Wednesday, July 23, 2008

Its all in the Notes: Intangibles

Today, as I was reading through another annual report (I like to think of it as mining for gold) I came across a balance sheet that included $4.78M in goodwill and $1.71M of intangible assets. For larger sized companies this may not represent a significant portion of the assets, but the company I was perusing only had a market cap of around $30M, so this was material to the balance sheet.

I guess if you read as many annual reports as Saj and I have in the past few months you get hungry for some excitement! So to quench this desire, I decided to skip directly to the note disclosure on goodwill and intangibles! The interesting part between these items ended up residing with the disclosure on intangibles. Here is what I found:

As you can see from these line items, the most significant portion of the intangibles is from customer relations! I don't see this very often. Approximately 67% of the total intangibles cost was from customer relations. Since the net intangible figure was $1.709M, the customer relations value represented on the balance would be $1.15M (.67 x $1.709M).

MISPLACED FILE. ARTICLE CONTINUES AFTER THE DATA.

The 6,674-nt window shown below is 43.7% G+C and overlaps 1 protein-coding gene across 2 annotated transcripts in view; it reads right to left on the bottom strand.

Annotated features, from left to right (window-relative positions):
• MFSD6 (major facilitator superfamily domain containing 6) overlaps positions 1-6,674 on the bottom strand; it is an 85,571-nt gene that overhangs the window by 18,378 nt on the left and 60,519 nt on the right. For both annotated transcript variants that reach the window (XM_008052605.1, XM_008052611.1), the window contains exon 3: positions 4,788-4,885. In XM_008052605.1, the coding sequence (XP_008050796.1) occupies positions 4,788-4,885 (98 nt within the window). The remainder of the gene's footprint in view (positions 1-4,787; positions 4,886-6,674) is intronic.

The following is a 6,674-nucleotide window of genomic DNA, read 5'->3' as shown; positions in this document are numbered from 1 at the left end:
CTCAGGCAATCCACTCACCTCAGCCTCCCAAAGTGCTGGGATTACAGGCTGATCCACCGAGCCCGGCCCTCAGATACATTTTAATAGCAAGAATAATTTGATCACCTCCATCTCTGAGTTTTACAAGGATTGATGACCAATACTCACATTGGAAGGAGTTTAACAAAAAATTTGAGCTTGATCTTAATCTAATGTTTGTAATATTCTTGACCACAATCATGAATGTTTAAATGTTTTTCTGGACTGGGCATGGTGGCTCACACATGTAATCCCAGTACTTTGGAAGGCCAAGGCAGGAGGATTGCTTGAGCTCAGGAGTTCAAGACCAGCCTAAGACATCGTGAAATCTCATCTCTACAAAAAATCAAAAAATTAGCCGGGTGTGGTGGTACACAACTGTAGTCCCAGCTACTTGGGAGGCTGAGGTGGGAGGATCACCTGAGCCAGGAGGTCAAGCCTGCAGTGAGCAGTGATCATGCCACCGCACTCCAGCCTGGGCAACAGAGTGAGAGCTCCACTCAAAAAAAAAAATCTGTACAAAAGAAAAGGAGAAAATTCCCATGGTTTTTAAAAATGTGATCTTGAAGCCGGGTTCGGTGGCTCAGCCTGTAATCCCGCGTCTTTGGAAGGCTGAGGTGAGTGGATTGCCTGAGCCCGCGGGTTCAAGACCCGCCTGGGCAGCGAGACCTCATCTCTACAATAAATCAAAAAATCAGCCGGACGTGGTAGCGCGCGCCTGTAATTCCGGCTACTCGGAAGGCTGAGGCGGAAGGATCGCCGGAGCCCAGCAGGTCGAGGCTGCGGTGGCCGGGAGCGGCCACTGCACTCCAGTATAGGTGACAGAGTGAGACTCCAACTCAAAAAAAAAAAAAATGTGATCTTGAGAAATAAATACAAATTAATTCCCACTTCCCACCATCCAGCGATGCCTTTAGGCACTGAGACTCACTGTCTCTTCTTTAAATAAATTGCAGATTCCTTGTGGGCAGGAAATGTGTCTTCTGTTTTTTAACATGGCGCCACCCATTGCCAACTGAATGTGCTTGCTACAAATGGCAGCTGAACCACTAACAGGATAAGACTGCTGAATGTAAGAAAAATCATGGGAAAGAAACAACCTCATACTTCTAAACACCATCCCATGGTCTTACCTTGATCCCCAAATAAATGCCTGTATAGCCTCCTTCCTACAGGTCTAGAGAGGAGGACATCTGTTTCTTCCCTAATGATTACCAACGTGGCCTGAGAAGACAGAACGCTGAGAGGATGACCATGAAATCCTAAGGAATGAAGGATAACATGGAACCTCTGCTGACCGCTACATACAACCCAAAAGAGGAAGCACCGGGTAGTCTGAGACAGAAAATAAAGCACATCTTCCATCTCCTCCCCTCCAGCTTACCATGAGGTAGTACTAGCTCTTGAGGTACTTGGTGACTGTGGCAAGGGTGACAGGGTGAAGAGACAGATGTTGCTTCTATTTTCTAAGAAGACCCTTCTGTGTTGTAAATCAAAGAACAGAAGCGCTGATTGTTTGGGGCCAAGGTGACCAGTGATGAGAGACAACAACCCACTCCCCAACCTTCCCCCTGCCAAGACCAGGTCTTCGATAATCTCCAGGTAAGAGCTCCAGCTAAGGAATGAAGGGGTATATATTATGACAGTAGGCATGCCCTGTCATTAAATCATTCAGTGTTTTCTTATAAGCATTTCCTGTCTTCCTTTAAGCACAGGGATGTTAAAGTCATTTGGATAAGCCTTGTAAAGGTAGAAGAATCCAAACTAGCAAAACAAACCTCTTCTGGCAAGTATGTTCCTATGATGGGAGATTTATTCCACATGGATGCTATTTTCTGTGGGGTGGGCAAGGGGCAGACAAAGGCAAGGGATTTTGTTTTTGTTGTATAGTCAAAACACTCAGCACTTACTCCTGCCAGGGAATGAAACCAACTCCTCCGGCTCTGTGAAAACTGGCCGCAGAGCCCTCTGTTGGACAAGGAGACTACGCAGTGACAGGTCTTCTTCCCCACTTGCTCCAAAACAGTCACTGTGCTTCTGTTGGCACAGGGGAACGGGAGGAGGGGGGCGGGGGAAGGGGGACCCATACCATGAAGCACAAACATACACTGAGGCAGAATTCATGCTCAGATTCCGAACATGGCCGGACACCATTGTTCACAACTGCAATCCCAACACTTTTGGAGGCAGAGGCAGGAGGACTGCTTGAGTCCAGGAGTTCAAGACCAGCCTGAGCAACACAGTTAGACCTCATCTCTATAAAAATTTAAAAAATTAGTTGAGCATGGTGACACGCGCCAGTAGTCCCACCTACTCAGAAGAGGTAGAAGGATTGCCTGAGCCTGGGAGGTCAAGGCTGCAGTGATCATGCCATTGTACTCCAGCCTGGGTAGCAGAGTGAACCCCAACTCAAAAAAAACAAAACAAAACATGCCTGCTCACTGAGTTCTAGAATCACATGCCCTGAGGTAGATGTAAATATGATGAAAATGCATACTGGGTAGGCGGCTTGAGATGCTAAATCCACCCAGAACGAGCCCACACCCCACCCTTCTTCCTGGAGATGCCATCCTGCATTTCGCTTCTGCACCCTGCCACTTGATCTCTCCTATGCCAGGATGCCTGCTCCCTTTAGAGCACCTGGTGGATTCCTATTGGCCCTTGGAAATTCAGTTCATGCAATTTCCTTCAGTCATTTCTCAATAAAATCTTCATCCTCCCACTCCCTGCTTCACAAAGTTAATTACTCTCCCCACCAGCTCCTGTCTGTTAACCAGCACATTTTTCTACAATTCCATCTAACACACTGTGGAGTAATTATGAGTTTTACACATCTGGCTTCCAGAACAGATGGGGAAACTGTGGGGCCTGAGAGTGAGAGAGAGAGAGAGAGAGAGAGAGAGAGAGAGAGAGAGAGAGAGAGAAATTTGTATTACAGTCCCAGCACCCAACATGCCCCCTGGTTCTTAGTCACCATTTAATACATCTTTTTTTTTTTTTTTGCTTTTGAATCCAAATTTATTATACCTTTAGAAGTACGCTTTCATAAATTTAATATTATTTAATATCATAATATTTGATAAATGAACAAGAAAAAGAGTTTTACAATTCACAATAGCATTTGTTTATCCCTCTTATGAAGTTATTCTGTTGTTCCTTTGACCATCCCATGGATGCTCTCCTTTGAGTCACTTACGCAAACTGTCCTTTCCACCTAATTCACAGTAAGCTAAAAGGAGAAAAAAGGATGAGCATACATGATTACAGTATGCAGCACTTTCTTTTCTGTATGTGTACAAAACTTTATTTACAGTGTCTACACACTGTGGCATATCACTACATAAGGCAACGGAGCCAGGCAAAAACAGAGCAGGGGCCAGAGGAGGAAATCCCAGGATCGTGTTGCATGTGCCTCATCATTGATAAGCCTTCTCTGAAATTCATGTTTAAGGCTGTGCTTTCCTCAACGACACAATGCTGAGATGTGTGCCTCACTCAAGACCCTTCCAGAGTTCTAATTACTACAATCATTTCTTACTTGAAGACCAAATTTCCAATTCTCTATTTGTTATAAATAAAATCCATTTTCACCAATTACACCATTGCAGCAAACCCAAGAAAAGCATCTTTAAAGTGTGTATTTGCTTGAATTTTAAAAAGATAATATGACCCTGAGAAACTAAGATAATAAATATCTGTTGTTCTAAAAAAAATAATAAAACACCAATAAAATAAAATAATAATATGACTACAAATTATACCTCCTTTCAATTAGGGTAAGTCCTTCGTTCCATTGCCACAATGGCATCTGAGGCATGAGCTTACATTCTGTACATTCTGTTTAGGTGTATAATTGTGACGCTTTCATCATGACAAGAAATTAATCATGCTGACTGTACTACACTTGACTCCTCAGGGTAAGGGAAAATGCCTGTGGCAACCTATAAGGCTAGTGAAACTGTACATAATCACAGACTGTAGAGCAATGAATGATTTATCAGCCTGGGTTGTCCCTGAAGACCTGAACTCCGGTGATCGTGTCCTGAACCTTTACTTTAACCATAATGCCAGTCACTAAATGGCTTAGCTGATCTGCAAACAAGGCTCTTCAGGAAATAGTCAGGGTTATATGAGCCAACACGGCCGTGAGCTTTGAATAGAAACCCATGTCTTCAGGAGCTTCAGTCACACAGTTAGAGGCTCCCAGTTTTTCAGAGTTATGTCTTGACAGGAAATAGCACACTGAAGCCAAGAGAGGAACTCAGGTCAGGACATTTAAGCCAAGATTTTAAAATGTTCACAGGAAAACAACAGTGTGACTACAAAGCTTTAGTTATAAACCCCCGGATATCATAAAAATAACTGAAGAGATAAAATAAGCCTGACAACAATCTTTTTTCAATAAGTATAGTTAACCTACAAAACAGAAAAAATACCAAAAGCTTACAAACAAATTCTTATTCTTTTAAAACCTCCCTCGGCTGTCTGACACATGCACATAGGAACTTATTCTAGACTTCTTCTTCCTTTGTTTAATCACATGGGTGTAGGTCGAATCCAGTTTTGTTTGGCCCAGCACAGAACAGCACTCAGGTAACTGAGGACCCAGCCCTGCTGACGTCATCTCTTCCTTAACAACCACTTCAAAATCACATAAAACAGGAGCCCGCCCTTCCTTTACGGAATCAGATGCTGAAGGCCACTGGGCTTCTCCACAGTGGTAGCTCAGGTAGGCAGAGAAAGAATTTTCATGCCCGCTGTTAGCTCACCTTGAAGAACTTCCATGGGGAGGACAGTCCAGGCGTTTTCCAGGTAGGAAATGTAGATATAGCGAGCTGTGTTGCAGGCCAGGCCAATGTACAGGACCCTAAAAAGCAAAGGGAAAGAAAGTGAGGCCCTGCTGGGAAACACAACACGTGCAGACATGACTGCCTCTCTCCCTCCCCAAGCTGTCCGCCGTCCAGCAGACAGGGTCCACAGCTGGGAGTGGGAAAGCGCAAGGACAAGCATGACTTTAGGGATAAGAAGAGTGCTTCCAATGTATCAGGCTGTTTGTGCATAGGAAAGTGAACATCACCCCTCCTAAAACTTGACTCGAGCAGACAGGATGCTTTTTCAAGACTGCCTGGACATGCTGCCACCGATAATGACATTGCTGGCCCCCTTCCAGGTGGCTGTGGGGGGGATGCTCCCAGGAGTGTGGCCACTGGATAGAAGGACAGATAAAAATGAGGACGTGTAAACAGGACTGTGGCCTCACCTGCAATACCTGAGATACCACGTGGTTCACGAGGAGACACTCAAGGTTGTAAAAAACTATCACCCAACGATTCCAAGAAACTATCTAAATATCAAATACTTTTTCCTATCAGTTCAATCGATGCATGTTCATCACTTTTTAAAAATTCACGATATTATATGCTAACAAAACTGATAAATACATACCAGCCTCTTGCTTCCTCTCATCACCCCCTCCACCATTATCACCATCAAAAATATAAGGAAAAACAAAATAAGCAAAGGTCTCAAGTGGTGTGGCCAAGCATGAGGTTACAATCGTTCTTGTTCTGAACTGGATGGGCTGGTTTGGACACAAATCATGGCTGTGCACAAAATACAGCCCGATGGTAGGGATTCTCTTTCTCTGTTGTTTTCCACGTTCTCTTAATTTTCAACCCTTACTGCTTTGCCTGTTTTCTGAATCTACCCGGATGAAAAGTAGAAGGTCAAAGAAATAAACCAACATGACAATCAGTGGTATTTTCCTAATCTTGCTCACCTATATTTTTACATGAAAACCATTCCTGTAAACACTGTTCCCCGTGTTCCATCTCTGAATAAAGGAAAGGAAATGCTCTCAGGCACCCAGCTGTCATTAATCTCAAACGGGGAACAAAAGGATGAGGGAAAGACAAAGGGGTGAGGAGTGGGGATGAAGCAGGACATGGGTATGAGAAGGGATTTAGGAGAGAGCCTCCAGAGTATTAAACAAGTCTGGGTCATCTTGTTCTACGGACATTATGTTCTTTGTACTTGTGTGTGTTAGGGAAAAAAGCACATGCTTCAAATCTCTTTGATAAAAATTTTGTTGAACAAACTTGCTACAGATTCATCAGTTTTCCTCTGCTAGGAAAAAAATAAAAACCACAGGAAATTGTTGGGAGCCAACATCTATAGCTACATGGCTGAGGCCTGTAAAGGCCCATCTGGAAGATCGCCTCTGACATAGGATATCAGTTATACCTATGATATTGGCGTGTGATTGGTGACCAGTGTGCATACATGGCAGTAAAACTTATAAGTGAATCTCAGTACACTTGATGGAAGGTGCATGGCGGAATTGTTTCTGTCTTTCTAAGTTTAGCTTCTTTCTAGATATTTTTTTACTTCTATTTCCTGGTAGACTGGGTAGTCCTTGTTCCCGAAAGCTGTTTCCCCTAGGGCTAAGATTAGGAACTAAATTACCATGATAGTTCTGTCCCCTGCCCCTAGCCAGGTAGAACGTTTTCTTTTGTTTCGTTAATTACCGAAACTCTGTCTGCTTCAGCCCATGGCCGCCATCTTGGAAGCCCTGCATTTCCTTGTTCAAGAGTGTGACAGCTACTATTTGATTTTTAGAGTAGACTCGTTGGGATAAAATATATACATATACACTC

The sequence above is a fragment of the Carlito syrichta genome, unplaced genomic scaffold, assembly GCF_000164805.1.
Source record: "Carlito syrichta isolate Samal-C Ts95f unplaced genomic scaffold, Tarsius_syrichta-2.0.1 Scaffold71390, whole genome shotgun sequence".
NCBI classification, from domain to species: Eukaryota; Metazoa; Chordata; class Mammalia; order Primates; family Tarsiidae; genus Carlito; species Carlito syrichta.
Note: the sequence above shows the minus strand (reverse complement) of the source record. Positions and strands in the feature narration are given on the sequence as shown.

For those value investors that like to calculate a net replacement value of assets, you might be estimating a value for customer relations from items on the income statement. The problem here is that if you fail to notice and back out the customer relations amount from the intangibles, you will be overvaluing the assets of the company by $1.15M.

As I mentioned here, its always a good idea to read through the notes when valuing a company as this note again illustrates.

1 comment:

Bootstrap said...

Nice post. Like you, after reading dozens of 10Ks and 10Qs. I find myself making a beeline for certain areas. Intangibles and Goodwill is a great area. Debt is another. Those two categories will provide the first test of weather a company has a value proposition or not.

Keep up the good work!